Third world countries have had significant economic challenges. Jamaica features significantly in the Life and Debt movie. It has had to succumb to the pressure from the powerful economic giants. The challenges it faced made it continue lagging behind economically.
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The International Monetary Fund and the World Bank exist to help developing countries financially. Jamaica was one of the countries that benefitted from the IMF and the World Bank funds. Developed countries came up with this idea and supported these agencies so that they can support small economies.
However, these world financiers have acrimonious rules that borrowers have to keep to maintain a healthy relationship. The neoliberal conditions based their rules on control and not the needs of individual countries like Jamaica.
Jamaica had just gotten a new regime that wanted to concentrate on rebuilding the nation. Previously, the economy of the country was performing poorly as compared to other countries. The country’s exports were not enough to maintain equilibrium on the world economic front. The country’s infrastructure was in bad shape to the point that it needed an immediate overhaul.
The IMF and World Bank should have relaxed some of the rules for Jamaica. For instance, the nation’s revenue collection was below average. The money from the financiers required a structured payment that the country could not live up to immediately. Therefore, it needed an extension of the period for payment. The country’s new regime could not fathom how funds could be available for economic growth, and yet there were weak and financially incapacitated people to deal with the state. The money was not enough for the country’s myriads of challenges.
The Life and Debt Movie showcases the imbalances in society. Jamaica was in a desperate state and was trying to rejuvenate its economy. The country had fertile soils and hardworking people. They had some other uncultivated resources through mining and other economic centers. But the production costs were so high that the country could not fathom. When they took such things as bananas to the international markets, they could not sell. Other competing nations did better though subsidizing some of the production costs. It made their goods cheaper than Jamaica’s and affordable.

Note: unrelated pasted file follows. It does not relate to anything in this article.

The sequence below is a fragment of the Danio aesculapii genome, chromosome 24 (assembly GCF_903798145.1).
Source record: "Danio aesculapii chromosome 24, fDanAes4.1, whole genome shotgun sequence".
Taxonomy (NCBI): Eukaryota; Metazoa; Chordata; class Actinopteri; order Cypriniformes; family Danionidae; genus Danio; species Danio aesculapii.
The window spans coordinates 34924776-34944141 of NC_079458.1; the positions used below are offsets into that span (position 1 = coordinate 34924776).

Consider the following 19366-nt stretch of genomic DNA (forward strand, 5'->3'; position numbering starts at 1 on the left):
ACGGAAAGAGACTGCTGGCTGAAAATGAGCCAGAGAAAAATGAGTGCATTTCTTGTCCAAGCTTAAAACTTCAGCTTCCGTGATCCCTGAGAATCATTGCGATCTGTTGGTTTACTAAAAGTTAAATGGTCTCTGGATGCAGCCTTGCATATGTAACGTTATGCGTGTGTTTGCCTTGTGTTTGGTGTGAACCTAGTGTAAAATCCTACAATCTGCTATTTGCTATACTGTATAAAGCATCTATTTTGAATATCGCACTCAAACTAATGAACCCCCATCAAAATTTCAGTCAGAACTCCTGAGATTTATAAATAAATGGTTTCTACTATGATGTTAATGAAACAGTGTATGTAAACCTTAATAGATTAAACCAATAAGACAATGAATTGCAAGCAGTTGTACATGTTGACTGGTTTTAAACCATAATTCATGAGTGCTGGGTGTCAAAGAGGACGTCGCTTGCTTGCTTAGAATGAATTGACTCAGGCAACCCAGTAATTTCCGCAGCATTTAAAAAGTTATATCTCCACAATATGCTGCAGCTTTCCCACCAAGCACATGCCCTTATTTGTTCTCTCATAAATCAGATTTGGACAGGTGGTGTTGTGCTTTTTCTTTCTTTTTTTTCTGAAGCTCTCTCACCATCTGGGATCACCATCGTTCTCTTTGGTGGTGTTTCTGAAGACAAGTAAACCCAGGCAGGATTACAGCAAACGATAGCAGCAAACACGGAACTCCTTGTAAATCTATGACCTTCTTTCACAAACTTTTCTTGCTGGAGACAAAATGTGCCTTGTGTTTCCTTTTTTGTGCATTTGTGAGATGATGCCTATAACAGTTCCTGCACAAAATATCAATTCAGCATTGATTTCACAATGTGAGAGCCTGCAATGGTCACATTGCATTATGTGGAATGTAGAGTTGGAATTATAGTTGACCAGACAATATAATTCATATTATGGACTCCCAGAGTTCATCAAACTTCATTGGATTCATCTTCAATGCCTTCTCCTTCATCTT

The harsh requirements from the financing agencies made it difficult for countries like Jamaica to thrive. Instead of using the money to grow the economy, the money became a punishment for the economy of Jamaica. It seemed like being in a boat with many holes. No matter how much they collected as revenue, it could not be enough to pay their debtors and still manage the nation.
I agree with this colleague’s response that the World Bank and other financiers should have come to the negotiating table and review the terms of the agreement. The contemporary regime in Jamaica was a critical case that needed time to revamp the economy. Instead of doing that, they maintained the status quo, and that hurt Jamaica so much. They spent so much time rebuking the country’s societal standards than helping. I agree that this was needed to help shape the societal norms, but it did not help.
The world market demands good affordable produce from any country, no matter their economic status. They can forgive some societal problems for the common interest. The world leading economies must understand that growing economies need time to adapt to the new standards. Jamaica is a case to consider. The financiers must focus their efforts on dealing with unique individual cases rather than generalizing and classifying countries according to their social and economic status.